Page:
Perhaps one of the biggest takeaways from 2021, at least from a PlayStation persuasion, is that while Sony may not say much publicly, it’s always busy behind-the-scenes. We’ve seen evidence of that all year, whether it’s the announcement of surprise expansions like Ghost of Tsushima’s Iki Island or the sudden acquisition of studios like Firesprite, it’s clear the manufacturer’s making meaningful moves that expand beyond its lips.
It’s maybe no surprise, then, that after reports of the Japanese giant borderline binning its indie partners, it’s been quietly shaping up. A new IGN report reveals that the platform holder has been working on a number of initiatives to improve its relations with smaller studios, including an ongoing commitment to “reducing complexity” when it comes to communication, a more modernised support ticketing system, and better analytics data to help inform teams how their titles are performing on the PS Store.
Earlier in the year, assistant editor Liam Croft spoke to a number of studios who were facing a litany of issues when trying to publish on Sony’s platforms, which were pushing many away from the ecosystem entirely. But since then, things have been getting better: “They were obviously crushed at the news, and it was clear that the account managers at Sony had been working hard for a long time to push through a lot of the ideas the indie developers flagged in our initial discussions,” Akupara Games’ David Logan told IGN.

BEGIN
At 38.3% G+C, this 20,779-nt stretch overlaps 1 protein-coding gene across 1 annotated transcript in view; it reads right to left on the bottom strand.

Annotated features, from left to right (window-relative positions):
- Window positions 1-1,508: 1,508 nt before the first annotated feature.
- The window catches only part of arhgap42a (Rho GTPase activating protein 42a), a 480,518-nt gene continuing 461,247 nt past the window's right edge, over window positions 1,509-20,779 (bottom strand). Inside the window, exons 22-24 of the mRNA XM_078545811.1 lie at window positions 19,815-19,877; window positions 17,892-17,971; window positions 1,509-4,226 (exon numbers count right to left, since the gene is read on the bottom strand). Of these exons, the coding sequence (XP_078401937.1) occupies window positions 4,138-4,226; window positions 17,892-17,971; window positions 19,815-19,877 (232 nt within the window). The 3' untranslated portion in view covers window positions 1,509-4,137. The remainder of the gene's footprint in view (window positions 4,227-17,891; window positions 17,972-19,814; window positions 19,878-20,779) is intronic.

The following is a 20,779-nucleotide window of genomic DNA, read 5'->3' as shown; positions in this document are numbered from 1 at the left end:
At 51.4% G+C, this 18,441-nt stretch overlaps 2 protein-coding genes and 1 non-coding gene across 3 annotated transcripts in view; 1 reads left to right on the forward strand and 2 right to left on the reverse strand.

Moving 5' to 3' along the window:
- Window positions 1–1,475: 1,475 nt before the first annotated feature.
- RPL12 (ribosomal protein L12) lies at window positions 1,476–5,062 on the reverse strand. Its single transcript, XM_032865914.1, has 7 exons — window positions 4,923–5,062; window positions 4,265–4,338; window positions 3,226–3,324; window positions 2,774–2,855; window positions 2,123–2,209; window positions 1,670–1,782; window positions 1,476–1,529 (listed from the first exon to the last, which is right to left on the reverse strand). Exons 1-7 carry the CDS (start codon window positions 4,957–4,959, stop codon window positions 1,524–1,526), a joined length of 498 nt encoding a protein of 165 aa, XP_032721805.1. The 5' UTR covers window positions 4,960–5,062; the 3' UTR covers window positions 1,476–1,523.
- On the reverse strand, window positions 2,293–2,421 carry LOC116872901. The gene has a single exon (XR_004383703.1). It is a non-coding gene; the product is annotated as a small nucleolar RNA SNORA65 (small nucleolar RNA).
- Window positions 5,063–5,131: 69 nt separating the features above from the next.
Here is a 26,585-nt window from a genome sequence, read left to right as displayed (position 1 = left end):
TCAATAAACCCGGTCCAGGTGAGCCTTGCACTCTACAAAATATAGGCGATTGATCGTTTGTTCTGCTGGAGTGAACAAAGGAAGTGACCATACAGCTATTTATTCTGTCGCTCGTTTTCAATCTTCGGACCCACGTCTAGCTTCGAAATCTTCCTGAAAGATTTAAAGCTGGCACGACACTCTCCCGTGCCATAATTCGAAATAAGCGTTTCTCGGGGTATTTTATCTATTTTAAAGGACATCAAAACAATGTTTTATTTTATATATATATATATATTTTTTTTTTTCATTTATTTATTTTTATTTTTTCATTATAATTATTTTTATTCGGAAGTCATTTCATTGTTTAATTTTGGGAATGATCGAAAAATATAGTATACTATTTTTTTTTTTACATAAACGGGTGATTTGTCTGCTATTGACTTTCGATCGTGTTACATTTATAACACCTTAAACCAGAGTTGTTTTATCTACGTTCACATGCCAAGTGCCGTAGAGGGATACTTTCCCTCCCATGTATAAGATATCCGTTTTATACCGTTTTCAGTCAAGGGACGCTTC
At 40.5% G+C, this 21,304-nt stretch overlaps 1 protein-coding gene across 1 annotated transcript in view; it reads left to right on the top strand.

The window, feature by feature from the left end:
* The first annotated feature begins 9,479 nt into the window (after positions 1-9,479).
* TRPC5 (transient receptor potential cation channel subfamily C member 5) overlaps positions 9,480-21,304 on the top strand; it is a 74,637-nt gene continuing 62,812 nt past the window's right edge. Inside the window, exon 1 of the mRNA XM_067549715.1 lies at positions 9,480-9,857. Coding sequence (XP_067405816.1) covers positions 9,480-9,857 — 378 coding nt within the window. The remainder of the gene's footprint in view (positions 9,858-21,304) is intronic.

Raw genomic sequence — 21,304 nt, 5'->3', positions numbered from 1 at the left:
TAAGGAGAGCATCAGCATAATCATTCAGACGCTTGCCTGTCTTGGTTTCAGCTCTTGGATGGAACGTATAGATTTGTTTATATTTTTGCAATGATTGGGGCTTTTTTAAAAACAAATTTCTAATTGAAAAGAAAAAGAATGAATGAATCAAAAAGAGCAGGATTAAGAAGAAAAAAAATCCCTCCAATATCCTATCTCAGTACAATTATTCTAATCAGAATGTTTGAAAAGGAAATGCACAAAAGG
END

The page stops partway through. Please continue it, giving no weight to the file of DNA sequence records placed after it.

Response times have since tumbled, with Sony targeting five days but on average getting back to teams within 24 to 48 hours. Considering some studios had complained they’d been waiting up to nine months for a reply, that’s a seismic change. Similarly, the manufacturer is in the process of transitioning to a new system which should, hopefully, make the process of submitting game information significantly more streamlined.
There was also talk of PlayStation disregarding some teams when it comes to discounts and promotions, but according to IGN more are getting the opportunity to participate now, which has perhaps been reflected by the larger PS Store sales of late. It’s worth mentioning that teams still don’t have the ability to discount titles on their own terms, however, meaning they continue to be beholden to the manufacturer when it comes to timing.
And while developers are pleased to see the addition of new discoverability tabs on the PS Store, like the PS5’s New Games list, many still feel Sony has a lot of catching up to do in order to match rival storefronts like Steam. Nevertheless, there’s some much-needed positivity to this story six months after it originally surfaced – it’s now down to the PlayStation maker to prove it remains committed to improving, even after its slate of highly-publicised first-party titles begin to dominate the headlines.